Sunday, November 17, 2019


20191118-Running Total Formula in Microsoft Excel Worksheet for Computation of Total Income of an Assessee

I have already made a similar post in my Wordpress Blog as VBA Beginners Guide - (November 2019), but here is a more refined version of the same with detailed explanations about the need to create such a running formula.

What is a "Running Total" and when is it significant in an Excel Worksheet?

The above image is the last part of the image that was added to the final image right at the top of this page, replicated here to ease the explanation of why a "running total" can be required in an excel worksheet. Suppose you had a worksheet, as in my case it is a worksheet that computes the Total Income of an Income-Tax Assessee for the Financial Year ended 31-March-2019, wherein the various allowed heads under Section 80C, namely, "Public Provident Fund Contribution", "Life Insurance Premium", "Children's Education Tuition Fees" etc. are entered from Row Number 40 through to 47, in Column E of the worksheet, the running total being calculated in the Column F (Qualifying Deduction), that is, the column immediately following the entry column E (Gross Deduction). As you can see from the figure above, the starting row has been frozen, as in E$40 (semi-absolute reference restricted to the row only). Don't worry about the formula itself, it is replicated in a copy-able format at the end of this post, so just follow along with the narative at the moment.

Therefore, freezing the row in the formula achieves the desired result of a "Running Total" in the sense that it can be copied as it is from Cell E40 down to Cell E47, giving us the desired result. Now as to why it is required, I wanted to have an idea how much of each amount entered in the Gross Deduction Amount was going to be allowed as a Qualifying Deduction Amount, so that a greater analysis of the same could be done while I was entering the details of the dedudction(s) per assessee.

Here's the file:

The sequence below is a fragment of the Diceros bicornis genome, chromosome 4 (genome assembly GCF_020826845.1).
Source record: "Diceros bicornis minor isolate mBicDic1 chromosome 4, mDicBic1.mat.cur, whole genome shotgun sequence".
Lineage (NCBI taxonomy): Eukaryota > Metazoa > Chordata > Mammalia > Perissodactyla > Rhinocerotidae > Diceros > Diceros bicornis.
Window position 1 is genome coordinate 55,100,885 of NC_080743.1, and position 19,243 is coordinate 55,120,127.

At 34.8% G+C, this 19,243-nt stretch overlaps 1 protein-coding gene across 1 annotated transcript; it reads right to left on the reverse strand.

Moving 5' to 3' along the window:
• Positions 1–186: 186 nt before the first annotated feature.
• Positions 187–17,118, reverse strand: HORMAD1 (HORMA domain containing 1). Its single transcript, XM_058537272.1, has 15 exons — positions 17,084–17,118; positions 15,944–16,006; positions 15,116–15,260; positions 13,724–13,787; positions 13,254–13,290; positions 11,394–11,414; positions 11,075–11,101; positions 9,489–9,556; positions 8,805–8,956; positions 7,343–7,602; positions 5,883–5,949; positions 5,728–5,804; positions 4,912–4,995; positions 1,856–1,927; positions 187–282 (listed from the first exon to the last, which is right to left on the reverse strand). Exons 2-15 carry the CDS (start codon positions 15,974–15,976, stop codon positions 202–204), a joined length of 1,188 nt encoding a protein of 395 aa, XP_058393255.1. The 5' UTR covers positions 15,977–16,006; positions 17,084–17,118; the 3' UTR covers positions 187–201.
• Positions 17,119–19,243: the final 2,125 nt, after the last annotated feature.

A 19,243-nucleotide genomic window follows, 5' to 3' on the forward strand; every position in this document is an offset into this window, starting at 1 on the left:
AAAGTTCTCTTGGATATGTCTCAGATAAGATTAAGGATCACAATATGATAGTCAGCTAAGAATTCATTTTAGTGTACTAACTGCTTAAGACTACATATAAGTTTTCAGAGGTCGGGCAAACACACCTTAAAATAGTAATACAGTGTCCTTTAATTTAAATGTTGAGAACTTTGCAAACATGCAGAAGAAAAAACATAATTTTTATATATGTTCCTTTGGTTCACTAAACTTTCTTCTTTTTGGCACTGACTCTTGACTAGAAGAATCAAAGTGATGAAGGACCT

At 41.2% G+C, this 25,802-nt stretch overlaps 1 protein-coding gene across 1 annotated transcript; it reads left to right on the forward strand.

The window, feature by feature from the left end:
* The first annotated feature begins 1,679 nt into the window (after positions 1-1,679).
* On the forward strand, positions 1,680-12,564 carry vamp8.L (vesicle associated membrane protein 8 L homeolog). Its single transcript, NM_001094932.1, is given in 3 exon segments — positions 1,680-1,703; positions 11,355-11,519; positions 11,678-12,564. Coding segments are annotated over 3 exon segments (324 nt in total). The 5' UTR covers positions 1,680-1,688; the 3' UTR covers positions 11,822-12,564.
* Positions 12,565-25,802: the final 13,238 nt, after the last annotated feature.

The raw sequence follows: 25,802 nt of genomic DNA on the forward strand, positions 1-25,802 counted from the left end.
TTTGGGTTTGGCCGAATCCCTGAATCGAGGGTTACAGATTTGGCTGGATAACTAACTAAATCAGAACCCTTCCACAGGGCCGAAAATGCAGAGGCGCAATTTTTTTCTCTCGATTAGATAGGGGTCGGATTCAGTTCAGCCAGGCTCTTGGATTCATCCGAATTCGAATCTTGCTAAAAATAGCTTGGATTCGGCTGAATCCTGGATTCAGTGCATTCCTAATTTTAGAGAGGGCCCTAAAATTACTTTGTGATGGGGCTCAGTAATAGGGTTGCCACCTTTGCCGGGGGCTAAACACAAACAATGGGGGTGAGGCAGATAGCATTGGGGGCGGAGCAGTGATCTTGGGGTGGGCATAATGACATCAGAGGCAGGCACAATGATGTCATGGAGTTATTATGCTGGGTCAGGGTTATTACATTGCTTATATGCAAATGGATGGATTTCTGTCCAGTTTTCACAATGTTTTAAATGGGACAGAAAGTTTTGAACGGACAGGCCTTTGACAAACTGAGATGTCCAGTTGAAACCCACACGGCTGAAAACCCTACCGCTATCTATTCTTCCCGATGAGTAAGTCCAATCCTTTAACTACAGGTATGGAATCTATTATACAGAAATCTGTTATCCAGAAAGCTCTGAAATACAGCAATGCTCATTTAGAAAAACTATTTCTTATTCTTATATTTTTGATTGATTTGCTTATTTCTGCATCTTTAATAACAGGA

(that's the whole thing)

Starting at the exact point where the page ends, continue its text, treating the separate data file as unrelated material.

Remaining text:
Discussion about the Break-up of the formula itself

The first part of the formula [=IF(E47=0,0,IF(SUM(E$40:E47)=0,0] is easy to understand. If the entered Gross Deduction amount in cell E47 is zero, then obviously the Qualifying Deduction amount in cell F47 has to be zero. Since the construction of an "=IF(" formula is of the type "=IF(<Condition>, <True Part>, <False Part>)" the <Condition> being "E47=0",  the <True Part> being "0" and the <False Part> beginning as "IF(SUM(E$40:E47)=0,0".

Before I progress further, an explanation of "Sec80CLimit" is required, for it comes up in the next part of the formula. Elsewhere in my worksheet, I have defined a Range Name as Sec80CLimit, which bears a value of Rs. 1,50,000/-, the current maximum allowable limit under Section 80C of the Income-Tax Act, 1962. A similar logic follows the second part and third part of the formula. Essentially, you need to view the formula in basically three parts (<Condition>'s).

The first part (<Condition>) being if the entered Gross Deduction amount is Zero (E47=0), the second part (<Condition>) being if the entered Gross Deduction amount is less than or equal to the Sec80CLimit defined above (SUM(E$40:E47)<=Sec80CLimit) and the last part (<Condition>) being if the entered Gross Deduction Amount is greater than the Sec80CLimit (IF(SUM(E$40:E47)>Sec80CLimit).

And finally, the entire formula
is replicated in a copy-able format, as promised above.

CA Vikram Shankar Mathur
18-Nov-2019 | 00:10 Hours IST

Wednesday, October 16, 2019


Hello World Macro